Run MSOCAF in Visual Studio and on the build server


UPDATE (1st of November 2011):
I've since uploaded the re-targetted MSOCAF rules to CodePlex and I've applied a few fixes to prevent CodeAnalysis from crashing under certain conditions. They're not part of any official release, but if you just download the solution and build it, you should be on your way. To build these rules you need to have the following items installed: Visual Studio 2010 with Code Analysis, ILMerge and the latest stable version of the MsBuild Community Tasks.

When building, there is a compiler directive which either builds the code to integrate deeply into Visual Studio and will allow you to suppress warnings inline. Or you can define the ORIGINAL constant to build the code to work exactly like the wizard would, allowing you to suppress messages in both Visual Studio (global suppressions only) and the MSOCAF wizard.

Anyone who has previously worked with SharePoint Online, has had to go through the MSOCAF verification tools. On my current project, it is also required to run these checks against every SharePoint project before they're actually released to an Integration environment.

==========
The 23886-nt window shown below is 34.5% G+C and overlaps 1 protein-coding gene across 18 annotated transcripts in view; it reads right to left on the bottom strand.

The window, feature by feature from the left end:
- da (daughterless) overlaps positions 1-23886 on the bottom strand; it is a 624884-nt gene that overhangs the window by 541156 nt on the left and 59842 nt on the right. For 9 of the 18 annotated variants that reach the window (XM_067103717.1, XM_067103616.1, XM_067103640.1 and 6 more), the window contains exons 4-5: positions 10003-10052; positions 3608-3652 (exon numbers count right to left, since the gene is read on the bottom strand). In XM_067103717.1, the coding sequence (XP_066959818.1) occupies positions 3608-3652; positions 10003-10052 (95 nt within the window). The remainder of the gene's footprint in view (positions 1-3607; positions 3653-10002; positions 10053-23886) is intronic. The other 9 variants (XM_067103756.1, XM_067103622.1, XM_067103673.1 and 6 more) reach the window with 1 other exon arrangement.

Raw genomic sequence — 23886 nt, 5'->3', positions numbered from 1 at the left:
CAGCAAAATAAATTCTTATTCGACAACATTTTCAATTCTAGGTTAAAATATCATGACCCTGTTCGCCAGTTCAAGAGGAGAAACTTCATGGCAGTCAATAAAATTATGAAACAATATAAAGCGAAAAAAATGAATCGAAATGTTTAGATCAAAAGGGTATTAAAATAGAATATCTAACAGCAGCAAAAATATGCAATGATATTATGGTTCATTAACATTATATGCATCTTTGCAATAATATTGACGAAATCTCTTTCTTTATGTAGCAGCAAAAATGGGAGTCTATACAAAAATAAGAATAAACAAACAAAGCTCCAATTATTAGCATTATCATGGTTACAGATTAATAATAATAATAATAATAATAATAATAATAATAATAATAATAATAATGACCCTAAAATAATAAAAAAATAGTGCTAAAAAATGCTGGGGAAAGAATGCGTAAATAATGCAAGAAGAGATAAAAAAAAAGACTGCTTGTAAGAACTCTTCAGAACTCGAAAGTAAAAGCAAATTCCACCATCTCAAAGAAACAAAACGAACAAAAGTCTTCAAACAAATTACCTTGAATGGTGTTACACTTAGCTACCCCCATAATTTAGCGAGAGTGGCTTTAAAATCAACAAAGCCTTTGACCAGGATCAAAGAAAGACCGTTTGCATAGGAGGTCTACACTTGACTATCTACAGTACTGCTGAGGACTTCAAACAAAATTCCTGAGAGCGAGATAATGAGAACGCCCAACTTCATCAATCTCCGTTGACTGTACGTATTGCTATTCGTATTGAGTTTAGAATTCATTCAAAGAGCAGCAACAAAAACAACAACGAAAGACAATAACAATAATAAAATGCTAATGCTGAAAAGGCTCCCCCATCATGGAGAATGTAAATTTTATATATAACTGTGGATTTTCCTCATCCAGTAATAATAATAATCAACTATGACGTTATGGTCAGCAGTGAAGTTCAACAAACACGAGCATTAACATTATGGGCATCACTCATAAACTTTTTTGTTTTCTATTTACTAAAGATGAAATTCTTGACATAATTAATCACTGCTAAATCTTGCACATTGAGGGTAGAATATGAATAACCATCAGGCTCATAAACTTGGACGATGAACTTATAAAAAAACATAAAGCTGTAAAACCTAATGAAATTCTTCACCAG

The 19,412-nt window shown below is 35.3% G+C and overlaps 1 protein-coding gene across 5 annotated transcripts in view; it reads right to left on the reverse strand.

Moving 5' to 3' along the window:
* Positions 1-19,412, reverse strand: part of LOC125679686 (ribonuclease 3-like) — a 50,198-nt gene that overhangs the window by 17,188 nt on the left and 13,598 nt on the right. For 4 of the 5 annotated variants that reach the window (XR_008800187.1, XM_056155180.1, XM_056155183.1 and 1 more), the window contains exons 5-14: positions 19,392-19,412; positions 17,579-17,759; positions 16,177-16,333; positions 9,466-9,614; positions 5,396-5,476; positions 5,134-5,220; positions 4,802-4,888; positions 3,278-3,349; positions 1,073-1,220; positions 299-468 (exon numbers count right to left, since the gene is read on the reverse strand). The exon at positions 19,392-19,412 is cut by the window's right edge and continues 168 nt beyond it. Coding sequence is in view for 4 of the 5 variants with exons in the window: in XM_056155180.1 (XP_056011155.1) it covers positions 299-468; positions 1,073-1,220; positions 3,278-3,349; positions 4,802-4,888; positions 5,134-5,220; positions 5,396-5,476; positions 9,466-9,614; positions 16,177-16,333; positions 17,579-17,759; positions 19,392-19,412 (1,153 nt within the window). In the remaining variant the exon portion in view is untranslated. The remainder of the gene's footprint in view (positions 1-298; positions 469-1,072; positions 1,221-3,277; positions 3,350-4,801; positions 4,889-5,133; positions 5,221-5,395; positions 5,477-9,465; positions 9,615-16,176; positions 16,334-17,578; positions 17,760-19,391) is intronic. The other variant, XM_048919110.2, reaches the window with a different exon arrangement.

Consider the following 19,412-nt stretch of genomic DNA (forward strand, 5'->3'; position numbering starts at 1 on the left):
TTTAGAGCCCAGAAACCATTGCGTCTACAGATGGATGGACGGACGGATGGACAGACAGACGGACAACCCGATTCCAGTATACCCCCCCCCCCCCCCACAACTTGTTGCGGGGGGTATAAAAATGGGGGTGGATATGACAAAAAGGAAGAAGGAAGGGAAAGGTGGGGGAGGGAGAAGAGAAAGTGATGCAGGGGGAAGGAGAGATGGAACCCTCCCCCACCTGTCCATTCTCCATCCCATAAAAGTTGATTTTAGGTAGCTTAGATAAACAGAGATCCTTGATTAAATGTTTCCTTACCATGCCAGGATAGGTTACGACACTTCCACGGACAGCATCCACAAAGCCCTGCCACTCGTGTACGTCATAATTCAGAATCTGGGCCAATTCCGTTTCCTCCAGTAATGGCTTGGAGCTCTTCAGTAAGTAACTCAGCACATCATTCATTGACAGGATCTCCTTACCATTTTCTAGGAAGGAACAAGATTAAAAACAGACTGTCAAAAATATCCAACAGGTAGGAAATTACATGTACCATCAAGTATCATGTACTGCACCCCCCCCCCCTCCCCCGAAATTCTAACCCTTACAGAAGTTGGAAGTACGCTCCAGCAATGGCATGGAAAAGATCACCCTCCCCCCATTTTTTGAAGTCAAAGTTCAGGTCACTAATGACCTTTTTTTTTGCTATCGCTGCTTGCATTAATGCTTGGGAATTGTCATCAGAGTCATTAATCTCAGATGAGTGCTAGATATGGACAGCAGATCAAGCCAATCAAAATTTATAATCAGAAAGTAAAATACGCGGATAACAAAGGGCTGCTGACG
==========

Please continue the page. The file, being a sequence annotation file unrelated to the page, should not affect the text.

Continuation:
MSOCAF is a pretty tool. Meaning it looks nice ;). Under the hood it is just a collection of tools that were available to developers.
And it brings a few additional FxCop rules that have been written to check for a lot of SharePoint code smells.

You can download and run MSOCAF if you want, you can also download the individual tools and run them manually, but whet I really wanted was a way to integrate these checks in our build with the least amount of effort and the highest amount of developer satisfactory.

Option 1
Install all these tools on the dev machines, and configure them to run after each build either through the built-in options or through post build steps.

  • Works by default

  • Requires these tools to be set up on every machine
  • Uses a different mechanism for each tool
  • Doesn't integrate with msbuild directly so it won't run on the buildserver
  • Doesn't integrate with the standard Supression options for Code Analysis